So, going back and reading what I wrote again, being on HuffPost did give me what I expected to get from it.  Also of note: I’m a local producer for Listen To Your Mother and in dealing with our charity beneficiary, the guy Googled me and knew I wrote for The Huffington Post before we scheduled our first meeting.  That gave me credibility and he’d already decided I was “someone” before we met in person and started our work relationship.

K McLaughlin Head ShotKatie blogs at Pick Any Twoand in September of 2014 was targeting Scary Mommy and Babble.

UPDATE FROM KATIE: I’m happy to say that I’ve successfully been published on Scary Mommy! I did so by submitting an original piece that fit well with the site’s overall tone and style, on a topic that I knew would strike a chord with a lot of their readers. The experience of being published there was as positive as I expected—the submission process was clear, the resulting boost in my own followers was significant, and the pay was good. I plan on submitting again soon! Here’s my published post: Dear Children, I’m Not Sorry I Work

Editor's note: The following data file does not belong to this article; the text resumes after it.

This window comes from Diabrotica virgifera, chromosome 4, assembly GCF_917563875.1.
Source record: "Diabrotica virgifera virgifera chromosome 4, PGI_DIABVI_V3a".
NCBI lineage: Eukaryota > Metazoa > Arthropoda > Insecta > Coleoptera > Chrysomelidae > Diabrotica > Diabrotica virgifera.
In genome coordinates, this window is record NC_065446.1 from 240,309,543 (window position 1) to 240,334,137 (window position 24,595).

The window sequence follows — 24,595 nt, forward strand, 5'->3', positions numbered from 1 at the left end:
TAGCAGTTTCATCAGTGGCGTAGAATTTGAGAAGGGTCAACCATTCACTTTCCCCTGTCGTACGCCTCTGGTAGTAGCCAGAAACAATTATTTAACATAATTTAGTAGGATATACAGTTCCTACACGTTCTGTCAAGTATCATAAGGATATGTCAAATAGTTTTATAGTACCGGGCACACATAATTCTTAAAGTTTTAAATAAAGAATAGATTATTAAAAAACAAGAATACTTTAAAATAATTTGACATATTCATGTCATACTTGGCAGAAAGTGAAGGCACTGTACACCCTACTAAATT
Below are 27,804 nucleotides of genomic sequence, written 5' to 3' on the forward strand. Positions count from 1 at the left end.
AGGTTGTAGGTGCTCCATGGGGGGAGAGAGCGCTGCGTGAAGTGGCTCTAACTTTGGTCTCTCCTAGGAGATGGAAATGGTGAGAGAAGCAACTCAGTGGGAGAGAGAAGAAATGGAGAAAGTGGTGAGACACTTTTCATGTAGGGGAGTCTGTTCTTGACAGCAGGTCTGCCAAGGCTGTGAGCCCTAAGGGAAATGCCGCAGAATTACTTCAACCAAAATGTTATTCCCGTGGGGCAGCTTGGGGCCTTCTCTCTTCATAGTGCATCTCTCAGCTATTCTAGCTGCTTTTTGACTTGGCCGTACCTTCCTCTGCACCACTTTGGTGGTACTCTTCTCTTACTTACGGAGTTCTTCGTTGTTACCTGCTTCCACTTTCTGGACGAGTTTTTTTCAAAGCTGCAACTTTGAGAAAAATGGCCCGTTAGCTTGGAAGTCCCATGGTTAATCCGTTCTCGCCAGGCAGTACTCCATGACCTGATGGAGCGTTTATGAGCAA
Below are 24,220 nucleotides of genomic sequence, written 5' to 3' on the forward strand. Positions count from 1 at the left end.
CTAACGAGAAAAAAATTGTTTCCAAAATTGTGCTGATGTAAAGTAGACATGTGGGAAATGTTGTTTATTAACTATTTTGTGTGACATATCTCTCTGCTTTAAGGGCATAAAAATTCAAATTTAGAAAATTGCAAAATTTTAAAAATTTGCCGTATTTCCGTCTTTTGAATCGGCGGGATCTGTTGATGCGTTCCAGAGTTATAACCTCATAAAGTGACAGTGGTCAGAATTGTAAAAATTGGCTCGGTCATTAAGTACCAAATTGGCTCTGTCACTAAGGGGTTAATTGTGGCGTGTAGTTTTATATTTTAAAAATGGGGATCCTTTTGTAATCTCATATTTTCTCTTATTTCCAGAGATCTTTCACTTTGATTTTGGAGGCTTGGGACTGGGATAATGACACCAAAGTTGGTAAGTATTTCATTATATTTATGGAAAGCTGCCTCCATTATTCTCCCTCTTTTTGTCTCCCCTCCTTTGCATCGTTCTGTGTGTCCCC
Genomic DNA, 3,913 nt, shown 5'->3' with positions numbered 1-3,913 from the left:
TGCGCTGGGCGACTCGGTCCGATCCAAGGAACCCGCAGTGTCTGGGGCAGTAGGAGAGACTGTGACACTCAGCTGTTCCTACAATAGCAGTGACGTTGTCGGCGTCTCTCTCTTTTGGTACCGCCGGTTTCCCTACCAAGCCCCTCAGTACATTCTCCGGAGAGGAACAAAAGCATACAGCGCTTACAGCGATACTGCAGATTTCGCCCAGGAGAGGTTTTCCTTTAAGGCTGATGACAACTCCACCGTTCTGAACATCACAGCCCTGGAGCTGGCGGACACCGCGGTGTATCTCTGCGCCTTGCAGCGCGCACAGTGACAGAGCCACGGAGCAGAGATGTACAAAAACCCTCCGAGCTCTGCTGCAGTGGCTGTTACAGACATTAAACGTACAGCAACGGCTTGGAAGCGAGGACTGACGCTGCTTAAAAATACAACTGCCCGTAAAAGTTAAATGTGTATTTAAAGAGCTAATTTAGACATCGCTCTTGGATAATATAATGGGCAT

Sadly I haven’t found my “in” with Babble yet. I’ve noticed that a lot of their top articles are written by the same people, so I’m guessing they have a couple of regulars they rely on most of the time. I still would love to be published here someday!

Rebel MonyMoni blogs at RebelMony.comand in September of 2014 was targeting Scary Mommy and Huffington Post.

UPDATE FROM MONI: I never did accomplish my goal of being published on Scary Mommy or Huffington Post, mainly because I stopped trying (that’s what I tell myself anyway!). I started a new, unrelated job and it has been taking up all my time. However, whenever I tried to get out of the “blogging game,” something always brought me back. In addition to (very occasional) blogging on my original site, Rebel Mony, I am a contributor for Rebel Yell. Our numbers were healthy from our first post, and the writers are amazing women! I am so excited to be part of their group and also to post when time allows. It will be interesting to see where this more casual, fun approach to blogging may take me.